Categories
Comics Personal Growth

Say what you want

Liked 10 Steps to Becoming Annoyingly Capable by Jessica Hagy (This Week’s Top Ten)

Make your allies proud & your haters butthurt.

STEP 3: Talk about what you want. Don’t assume anybody knows what you’re after until you articulate it.

Good business and life advice: don’t expect anyone to read your mind. Say what it is you want.

IIRC We Should Get Together or Frientimacy talked about this in friendships specifically.

STEP 4: Leave what you know. There are no awesome gigs to take in The Shire.

A good reminder for me right now 😉

Categories
Comics History Science

Read Darwin: An Exceptional Voyage

Read Darwin: An Exceptional Voyage

This sweeping, intelligent and immersive biographical graphic novel from award-winning creators, joins legendary scientist Charles Darwin as a young man, as he embarks on his voyage on the H.M.S. Beagle.

It is the year 1831. A gifted but distracted young man named Charles Darwin has been offered a place aboard the H.M.S. Beagle, in a chain of events that will change both his life and the course of modern science. Join him on an epic journey of thrilling discovery as he explores remote corners of the natural world and pieces together the very beginnings of his revolutionary theory of evolution.

Enjoyed this graphic novel, celebrating the joy of discovery and inquiry and exploration. Certainly a sympathetic portrait of Darwin which highlights his enthusiasm for the natural world, and sense of wonder in discovery, while not hiding some of his prejudices about the superiority of western civilization. I hadn’t realized just how far afield he traveled, the many places on his journey, and also didn’t know about the kidnapped Fuegans being returned after many years to “civilize” their people in Tierra del Fuego.

I wasn’t clear whether the language used quoted directly from his writing or was paraphrased and invented, given that the authors had to streamline some of the story.

Categories
Food History

Watched 1492 – Globalization and Fusion Cuisines

Watched 1492 – Globalization and Fusion Cuisines from thegreatcourses.com

Humanity’s desire for spices and other luxury items eventually connected the entire globe. Track the powerful trading empires of the Venetians and Portuguese, the Spanish conquest of the New World, and the “Columbian exchange”—where plants and animals from five continents were globally transplanted, changing eating habits around the world.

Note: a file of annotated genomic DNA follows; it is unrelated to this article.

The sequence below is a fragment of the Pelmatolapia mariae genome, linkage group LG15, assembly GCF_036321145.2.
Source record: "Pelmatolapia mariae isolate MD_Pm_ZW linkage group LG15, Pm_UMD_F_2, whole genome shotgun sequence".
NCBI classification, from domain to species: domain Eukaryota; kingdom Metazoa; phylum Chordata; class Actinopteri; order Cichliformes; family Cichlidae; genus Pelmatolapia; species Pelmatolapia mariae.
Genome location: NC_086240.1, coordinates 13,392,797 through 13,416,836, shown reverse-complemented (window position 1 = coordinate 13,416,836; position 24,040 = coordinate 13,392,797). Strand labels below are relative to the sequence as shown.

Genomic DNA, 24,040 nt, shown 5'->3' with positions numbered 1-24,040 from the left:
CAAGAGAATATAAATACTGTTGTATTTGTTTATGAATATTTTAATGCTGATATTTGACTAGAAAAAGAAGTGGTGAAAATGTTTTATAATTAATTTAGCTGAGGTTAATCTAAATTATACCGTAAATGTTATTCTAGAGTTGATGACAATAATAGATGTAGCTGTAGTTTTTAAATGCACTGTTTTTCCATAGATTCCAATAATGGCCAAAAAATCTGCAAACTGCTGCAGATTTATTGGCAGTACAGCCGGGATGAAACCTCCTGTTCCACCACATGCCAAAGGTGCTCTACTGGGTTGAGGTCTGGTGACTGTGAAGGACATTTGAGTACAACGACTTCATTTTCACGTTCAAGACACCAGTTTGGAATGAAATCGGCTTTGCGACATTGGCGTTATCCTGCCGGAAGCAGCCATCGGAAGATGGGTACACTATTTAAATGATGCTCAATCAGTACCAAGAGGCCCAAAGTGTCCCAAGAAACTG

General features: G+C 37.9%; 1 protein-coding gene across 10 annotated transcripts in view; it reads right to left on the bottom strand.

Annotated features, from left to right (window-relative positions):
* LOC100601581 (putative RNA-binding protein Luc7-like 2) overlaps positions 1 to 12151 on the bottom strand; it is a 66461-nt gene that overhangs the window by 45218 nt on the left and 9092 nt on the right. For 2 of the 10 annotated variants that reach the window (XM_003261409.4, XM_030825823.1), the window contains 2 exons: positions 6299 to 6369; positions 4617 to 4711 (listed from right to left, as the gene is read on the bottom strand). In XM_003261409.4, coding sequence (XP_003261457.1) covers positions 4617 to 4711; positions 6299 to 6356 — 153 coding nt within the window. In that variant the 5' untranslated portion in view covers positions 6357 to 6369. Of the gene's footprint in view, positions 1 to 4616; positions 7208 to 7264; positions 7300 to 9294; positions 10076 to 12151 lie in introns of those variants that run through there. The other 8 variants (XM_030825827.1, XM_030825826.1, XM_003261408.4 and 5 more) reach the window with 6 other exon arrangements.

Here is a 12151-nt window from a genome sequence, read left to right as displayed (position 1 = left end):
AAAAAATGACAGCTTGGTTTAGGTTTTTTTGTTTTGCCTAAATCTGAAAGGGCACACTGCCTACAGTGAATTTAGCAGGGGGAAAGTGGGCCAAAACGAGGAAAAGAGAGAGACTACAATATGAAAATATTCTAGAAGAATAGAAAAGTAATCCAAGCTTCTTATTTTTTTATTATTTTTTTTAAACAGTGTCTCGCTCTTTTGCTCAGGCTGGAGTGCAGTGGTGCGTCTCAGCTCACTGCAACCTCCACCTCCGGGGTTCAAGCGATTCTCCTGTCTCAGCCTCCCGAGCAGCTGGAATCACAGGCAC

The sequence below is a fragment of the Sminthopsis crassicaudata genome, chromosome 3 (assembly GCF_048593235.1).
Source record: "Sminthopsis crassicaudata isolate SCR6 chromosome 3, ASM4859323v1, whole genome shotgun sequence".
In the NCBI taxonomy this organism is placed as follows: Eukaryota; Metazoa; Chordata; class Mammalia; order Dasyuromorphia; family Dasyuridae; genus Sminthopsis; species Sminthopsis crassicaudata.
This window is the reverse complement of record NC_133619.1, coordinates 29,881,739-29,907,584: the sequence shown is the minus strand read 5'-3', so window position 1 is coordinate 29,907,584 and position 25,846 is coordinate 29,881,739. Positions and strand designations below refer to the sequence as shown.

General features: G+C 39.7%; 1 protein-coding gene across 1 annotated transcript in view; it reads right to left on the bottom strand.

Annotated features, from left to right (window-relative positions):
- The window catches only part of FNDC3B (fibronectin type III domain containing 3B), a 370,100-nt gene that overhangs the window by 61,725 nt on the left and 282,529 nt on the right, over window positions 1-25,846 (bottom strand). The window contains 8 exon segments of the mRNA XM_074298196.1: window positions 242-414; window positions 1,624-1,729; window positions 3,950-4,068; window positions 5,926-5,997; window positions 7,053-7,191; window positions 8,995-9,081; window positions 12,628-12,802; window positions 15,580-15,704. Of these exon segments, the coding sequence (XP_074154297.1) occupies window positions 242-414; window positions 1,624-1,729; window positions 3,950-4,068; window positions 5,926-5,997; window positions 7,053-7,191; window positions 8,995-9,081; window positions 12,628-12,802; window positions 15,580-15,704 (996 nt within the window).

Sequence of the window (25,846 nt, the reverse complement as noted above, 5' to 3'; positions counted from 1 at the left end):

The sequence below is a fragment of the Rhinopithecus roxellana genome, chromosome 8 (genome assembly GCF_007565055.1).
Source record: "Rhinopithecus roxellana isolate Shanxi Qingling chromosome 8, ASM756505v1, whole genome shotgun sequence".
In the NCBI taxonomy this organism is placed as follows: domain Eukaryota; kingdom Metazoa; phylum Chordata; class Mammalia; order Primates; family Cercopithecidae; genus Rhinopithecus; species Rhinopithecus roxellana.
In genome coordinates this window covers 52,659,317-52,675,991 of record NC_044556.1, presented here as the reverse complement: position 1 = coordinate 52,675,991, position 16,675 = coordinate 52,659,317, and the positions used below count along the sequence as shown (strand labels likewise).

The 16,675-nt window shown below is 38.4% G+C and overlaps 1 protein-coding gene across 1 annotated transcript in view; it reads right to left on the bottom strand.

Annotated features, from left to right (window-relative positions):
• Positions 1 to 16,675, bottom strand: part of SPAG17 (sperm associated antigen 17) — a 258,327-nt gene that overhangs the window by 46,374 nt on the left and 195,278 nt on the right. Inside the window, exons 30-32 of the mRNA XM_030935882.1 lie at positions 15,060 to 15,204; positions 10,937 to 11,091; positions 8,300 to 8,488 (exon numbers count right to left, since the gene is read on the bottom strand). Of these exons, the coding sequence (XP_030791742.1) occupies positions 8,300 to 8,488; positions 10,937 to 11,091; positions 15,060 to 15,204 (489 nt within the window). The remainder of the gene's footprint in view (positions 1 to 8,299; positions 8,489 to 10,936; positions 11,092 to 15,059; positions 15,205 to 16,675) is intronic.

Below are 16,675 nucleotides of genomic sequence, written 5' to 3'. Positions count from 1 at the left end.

Hoopla (through the library) offers a week-long pass to The Great Courses, figured we’d check it out. Picked this episode because ‘New World’ and ‘Old World’ foods come up surprisingly often in my house.

Very much a lecture, professionally filmed and well-presented. Primarily shows the lecturer with added slides to highlight maps and images.

Exploration driven by the $$$$ spice trade, which was originally dominated by Venetians, who had a series of stopping points for transport across the Mediterranean. The Portuguese then took dominance.

I didn’t realize how important it was to exploration that the current in the Atlantic below the equator goes the opposite direction, so sailors could no longer hug the coastline but had to go out to sea and let the current carry them back around to land. This also led Portugal to “discover” Brazil by continuing sailing .

Columbus pitched like ALL the royalty (and got shut down) before Queen Isabella gave him the thumbs-up…influenced by Portugal “discovering” India. Yuck I didn’t realize her rule was behind the expulsion of the Jews.

1494 – Treaty of Tordesillas – Portugal “got” everything to the east, Spain “got” everything to the west –> Brazil speaks Portuguese, Spanish conquistadors in the rest of South America

Interesting globalization element — the Europeans were the connectors of many Old World and New World crops to many lands they were conquering and colonizing — for example the Spanish brought peppers from South America to the Philippines (and I think he said the Portuguese brought them to India), where they became quickly adopted because they were relatively cheap sources of “heat” in cooking (vs. spices which were very expensive).

Segment at the end challenging viewers to guess where different crops originated. I thought I was pretty in-the-know on foodstuffs but nope, I got a lot wrong! 😂 Pineapples were from the Caribbean, Columbus tasted them and tried to bring them back but they don’t transport well without refrigeration.